No matter what the issue or the process, every facilitator comes in with some "baggage." Everyone has to prove at some level their fairness, impartiality, and neutrality.


Senator Mitchell followed a policy of letting everyone involved in the discussions speak for as long as they wanted. He apparently never cut anyone off, regardless of the length of the talk, the pertinence of the subject, or how rational or inflammatory the delivery. This must have driven some of the participants crazy at times - I know I would have often been bored to tears, and often would have been climbing the walls - but Mitchell felt that it was an important proof of his impartiality, and of his desire to get everything out on the table before any final decisions were made. He also felt that, when the time finally came to close the proceedings, there should be no room for accusation that the subject had not been fully aired and discussed.

His approach should make us wonder about some of our own projects, to which we devote a few hours or a few weeks, and think that we have exhausted the possibilities. Why do we so often put artificial time constraints on ourselves, when a more open or more prolonged process might mean the difference between a good or a bad resolution?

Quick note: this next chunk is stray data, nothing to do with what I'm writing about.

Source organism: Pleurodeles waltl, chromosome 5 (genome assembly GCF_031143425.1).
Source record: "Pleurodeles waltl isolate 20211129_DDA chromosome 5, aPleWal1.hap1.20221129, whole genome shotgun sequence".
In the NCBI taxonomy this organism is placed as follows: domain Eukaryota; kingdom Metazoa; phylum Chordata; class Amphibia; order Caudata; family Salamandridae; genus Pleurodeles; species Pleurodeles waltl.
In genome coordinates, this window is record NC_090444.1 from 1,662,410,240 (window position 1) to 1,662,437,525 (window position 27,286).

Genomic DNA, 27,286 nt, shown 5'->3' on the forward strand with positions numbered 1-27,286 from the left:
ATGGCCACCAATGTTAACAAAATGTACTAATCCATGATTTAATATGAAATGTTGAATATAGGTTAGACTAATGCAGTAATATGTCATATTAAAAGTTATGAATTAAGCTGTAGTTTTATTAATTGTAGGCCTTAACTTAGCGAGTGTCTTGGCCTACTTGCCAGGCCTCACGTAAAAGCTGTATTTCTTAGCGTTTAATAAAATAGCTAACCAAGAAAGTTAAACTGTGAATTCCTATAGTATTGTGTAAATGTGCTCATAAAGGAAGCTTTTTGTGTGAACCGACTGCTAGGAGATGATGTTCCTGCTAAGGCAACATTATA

One topic that Senator Mitchell covered in all three of the presentations I heard was that, throughout the process, he was dealing with ten different political groups, each with its own leadership, and each with its own clearcut philosophies and desires. Clearly, this came as a surprise to him, and he felt that it made resolution much more difficult than what is faced in most problem-solving situations. Granted that bringing peace to Northern Ireland is a bigger issue than most we will face, I wonder if he hadn't "discovered" something that shouldn't ever be overlooked, no matter what the issue.

Whether we come to a process as an advocate or a facilitator, I suspect it is human nature to think in terms of "the two sides." In an election, we vote for one candidate and against the other, or we vote for or against a proposition. But remember that a final election is often the culmination of a process during which a slate of potential candidates (each of who represented a "side") has been winnowed down to a simple "for" or "against" vote.